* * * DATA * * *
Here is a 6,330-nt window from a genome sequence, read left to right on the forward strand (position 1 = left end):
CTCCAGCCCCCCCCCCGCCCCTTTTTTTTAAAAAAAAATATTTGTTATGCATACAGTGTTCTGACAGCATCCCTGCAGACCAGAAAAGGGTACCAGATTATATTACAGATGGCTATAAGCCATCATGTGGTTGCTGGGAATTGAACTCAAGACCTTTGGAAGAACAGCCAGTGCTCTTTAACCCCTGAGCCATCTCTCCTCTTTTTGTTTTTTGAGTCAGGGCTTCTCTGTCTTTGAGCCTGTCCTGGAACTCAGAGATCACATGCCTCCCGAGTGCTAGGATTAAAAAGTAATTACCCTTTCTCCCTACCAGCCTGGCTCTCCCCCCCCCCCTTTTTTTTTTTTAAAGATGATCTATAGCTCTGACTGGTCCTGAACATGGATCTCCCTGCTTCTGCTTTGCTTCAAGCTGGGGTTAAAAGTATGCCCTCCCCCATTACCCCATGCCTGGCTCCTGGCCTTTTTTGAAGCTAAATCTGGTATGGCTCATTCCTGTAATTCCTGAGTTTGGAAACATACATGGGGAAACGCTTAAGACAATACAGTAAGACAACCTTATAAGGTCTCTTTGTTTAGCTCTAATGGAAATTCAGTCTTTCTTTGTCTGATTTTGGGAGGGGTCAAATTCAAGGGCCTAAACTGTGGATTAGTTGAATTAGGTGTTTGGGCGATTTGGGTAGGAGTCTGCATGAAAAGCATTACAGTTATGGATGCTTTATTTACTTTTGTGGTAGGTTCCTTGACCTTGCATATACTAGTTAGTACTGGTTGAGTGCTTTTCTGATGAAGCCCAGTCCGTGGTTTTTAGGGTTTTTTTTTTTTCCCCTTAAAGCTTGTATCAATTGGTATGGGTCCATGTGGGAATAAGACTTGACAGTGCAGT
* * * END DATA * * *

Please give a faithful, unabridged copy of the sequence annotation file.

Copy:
Here is a 6,330-nt window from a genome sequence, read left to right on the forward strand (position 1 = left end):
CTCCAGCCCCCCCCCCGCCCCTTTTTTTTAAAAAAAAATATTTGTTATGCATACAGTGTTCTGACAGCATCCCTGCAGACCAGAAAAGGGTACCAGATTATATTACAGATGGCTATAAGCCATCATGTGGTTGCTGGGAATTGAACTCAAGACCTTTGGAAGAACAGCCAGTGCTCTTTAACCCCTGAGCCATCTCTCCTCTTTTTGTTTTTTGAGTCAGGGCTTCTCTGTCTTTGAGCCTGTCCTGGAACTCAGAGATCACATGCCTCCCGAGTGCTAGGATTAAAAAGTAATTACCCTTTCTCCCTACCAGCCTGGCTCTCCCCCCCCCCCTTTTTTTTTTTTAAAGATGATCTATAGCTCTGACTGGTCCTGAACATGGATCTCCCTGCTTCTGCTTTGCTTCAAGCTGGGGTTAAAAGTATGCCCTCCCCCATTACCCCATGCCTGGCTCCTGGCCTTTTTTGAAGCTAAATCTGGTATGGCTCATTCCTGTAATTCCTGAGTTTGGAAACATACATGGGGAAACGCTTAAGACAATACAGTAAGACAACCTTATAAGGTCTCTTTGTTTAGCTCTAATGGAAATTCAGTCTTTCTTTGTCTGATTTTGGGAGGGGTCAAATTCAAGGGCCTAAACTGTGGATTAGTTGAATTAGGTGTTTGGGCGATTTGGGTAGGAGTCTGCATGAAAAGCATTACAGTTATGGATGCTTTATTTACTTTTGTGGTAGGTTCCTTGACCTTGCATATACTAGTTAGTACTGGTTGAGTGCTTTTCTGATGAAGCCCAGTCCGTGGTTTTTAGGGTTTTTTTTTTTTCCCCTTAAAGCTTGTATCAATTGGTATGGGTCCATGTGGGAATAAGACTTGACAGTGCAGT